Media conference on WASH concludes
A two-day-regional media conference organised by Water Aid on Water, Sanitation and Hygiene (WASH) concluded here today calling on South Asian journalists to show serious concern about WASH issues.
More – Click here for our link of the week – 24 February to 02 March 2011
Listen to “Nepal Serofero Programme” on Nepal FM Network 91.8 MHz tomorrow at 08:00 to 08:30 PM TOPIC: Importance of planning, monitoring and evaluation for sustainable water, sanitation and hygiene programme SPEAKER: Mr Barun Kanta Adhikari, Planning and Monitoring Manager, WaterAid in Nepal
Click here to listen online
Talk programme on how Open Defecation Free Movement progressing in Nepal on “Sarsafai ra Khanepaniko Bahas” radio programme tomorrow morning at 08:00-08:30 AM on Radio Sagarmatha FM 102.4 MHz. SPEAKER: Mr Rohit Odari, Programme Manager – Rural, WaterAid in Nepal
Click here to listen online
WaterAid commits to WASH
With the new Country Strategy (2011-2015) which will be operational from April 1, WaterAid Nepal will put emphasis on several areas of equity and inclusion to secure the people with disabilities, people living with HIV, people affected by conflicts, etc. The strategy will engage on the private sector on Water, Sanitation and Health (WASH), work with youth groups and other social institutions such as Rotary and also work with the academia and engineers for research and low-cost technological innovations. “We are also strengthening our monitoring work by piloting a more robust system, and we are rethinking different ways to do advocacy work so that WASH becomes everyone’s agenda”, said Ashutosh Tiwari, Country Representative of WaterAid Nepal. More – Click here for our link of the week – 17 to 23 February 2011
Cleaning up: Communities are ready for ODF declaration, they just need a little help
A small bit of sanitation history was made in Nepal last October. Community members in Ename, a hilly VDC that’s an eight-hour drive away from district headquarters Gaighat, declared their VDC an Open Defecation Free (ODF) area. This achievement was historical on two counts. Ename became the first VDC to be declared ODF in the whole of Udayapur district, which has a population of a little over 400,000. And the speed with which the declaration was made—a mere 25 days—took everyone by surprise since it normally takes several months, if not years, to successfully mobilise all villagers, including children and women, to stop the widespread and deeply entrenched practice of open defecation. More - Click here for our link of the week – 10 to 16 February 2011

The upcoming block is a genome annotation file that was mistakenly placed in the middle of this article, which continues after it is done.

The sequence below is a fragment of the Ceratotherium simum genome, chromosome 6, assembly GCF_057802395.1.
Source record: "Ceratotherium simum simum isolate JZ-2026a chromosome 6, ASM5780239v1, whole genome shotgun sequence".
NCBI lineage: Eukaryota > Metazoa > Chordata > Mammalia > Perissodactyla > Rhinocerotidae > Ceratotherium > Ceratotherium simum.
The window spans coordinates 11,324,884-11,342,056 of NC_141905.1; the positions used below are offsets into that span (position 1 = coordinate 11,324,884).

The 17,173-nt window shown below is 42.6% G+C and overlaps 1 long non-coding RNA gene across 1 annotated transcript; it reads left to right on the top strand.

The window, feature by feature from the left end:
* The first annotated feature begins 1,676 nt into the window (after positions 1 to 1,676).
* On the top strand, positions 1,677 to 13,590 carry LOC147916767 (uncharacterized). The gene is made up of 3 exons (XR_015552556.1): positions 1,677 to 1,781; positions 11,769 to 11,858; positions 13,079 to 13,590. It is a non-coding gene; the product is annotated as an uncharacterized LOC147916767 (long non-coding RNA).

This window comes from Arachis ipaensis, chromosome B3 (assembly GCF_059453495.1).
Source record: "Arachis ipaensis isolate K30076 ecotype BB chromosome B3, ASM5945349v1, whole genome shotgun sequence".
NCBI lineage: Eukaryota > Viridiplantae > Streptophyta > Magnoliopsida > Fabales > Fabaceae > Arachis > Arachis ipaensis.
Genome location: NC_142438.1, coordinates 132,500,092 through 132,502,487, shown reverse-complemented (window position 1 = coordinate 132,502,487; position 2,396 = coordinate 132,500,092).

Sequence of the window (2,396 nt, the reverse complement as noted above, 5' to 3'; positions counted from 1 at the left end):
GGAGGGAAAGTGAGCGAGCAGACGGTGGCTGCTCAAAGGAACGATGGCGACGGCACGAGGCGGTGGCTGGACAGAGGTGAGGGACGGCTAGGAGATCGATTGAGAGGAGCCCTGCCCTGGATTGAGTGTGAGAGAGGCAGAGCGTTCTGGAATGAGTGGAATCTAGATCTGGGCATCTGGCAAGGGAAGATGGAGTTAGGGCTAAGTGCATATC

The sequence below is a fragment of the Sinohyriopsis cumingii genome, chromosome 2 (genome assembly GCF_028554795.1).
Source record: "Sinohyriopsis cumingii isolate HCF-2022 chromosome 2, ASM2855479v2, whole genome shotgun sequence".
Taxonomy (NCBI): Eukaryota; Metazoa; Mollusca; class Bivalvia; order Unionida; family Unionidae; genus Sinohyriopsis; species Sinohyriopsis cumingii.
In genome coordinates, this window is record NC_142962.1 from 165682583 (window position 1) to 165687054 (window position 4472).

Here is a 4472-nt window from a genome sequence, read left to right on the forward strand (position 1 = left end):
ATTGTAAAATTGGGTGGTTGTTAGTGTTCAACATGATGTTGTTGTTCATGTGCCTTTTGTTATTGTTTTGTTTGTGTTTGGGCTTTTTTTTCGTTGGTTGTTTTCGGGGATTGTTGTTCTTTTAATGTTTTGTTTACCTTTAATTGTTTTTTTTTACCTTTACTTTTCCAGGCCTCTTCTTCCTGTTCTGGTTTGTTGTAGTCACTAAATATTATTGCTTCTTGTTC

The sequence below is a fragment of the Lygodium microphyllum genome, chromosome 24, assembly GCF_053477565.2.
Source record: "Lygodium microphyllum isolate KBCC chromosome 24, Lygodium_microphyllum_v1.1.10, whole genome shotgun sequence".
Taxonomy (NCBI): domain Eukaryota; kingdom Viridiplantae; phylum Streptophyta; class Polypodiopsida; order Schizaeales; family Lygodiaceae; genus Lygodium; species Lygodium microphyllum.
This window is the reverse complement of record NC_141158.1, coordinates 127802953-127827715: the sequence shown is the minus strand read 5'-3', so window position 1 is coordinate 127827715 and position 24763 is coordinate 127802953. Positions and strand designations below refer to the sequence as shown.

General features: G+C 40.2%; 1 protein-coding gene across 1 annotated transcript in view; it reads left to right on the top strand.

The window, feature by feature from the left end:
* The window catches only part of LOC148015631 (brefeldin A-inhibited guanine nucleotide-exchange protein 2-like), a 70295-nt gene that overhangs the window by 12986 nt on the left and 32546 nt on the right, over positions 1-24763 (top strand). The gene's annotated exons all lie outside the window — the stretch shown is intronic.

The article is written by Mr Rohit Odari, Programme Manager – Rural at WaterAid in Nepal and published on The Kathmandu Post on 4 February 2011.
WaterAid with support from SHARE, a research consortium, brought together 16 practitioners and researchers with expertise in water, sanitation and health (WASH). The purpose of the roundtable was to assess the state MHM, address various policies and practice and lastly to build a community of practiced individuals and institutions passionate about MHM and who want to share, work, influence and respond to the practical challenges faced by women and girls.
On the first day participants reviewed their knowledge of MHM, understood the issues linked to MHM and learnt key policies in Asia region. They also learnt from experiences and initiatives from countries like Bangladesh, India and Tanzania. It was also concluded that MHM is a big issue for women, one which lacks awareness among both men and women. They also found out that patriarchal culture and tradition determine how MHM is addressed in different communities. While there are evidences of good MHM practice there are no user satisfaction surveys. Sufficient research on the issue has not been done.
The second day, participants designed research methodology to assess the advantages-disadvantages of different methodological research approaches and developed it to combine quantitative and qualitative learning. They also discussed on the length of the study and if a longitudinal study would be helpful. It was discussed that a balance was needed among the qualitative and quantitative evidence. From this discussion it was suggested that the existing literature be synthesized and clear MHM related indicators be developed to monitor implementation and effectiveness. They also suggested that it would be important to understand the risks of current MHM practices and understand the impact of improved MHM.
Lastly they agreed on keeping in touch as a group in order to articulate the issue and make it a priority among advocacy workers. They will also remain in contact in order to build a community that practices MHM and support research initiatives.
The post is written by Ms Therese Mahon, Regional Programme Officer - Asia, WaterAid in UK.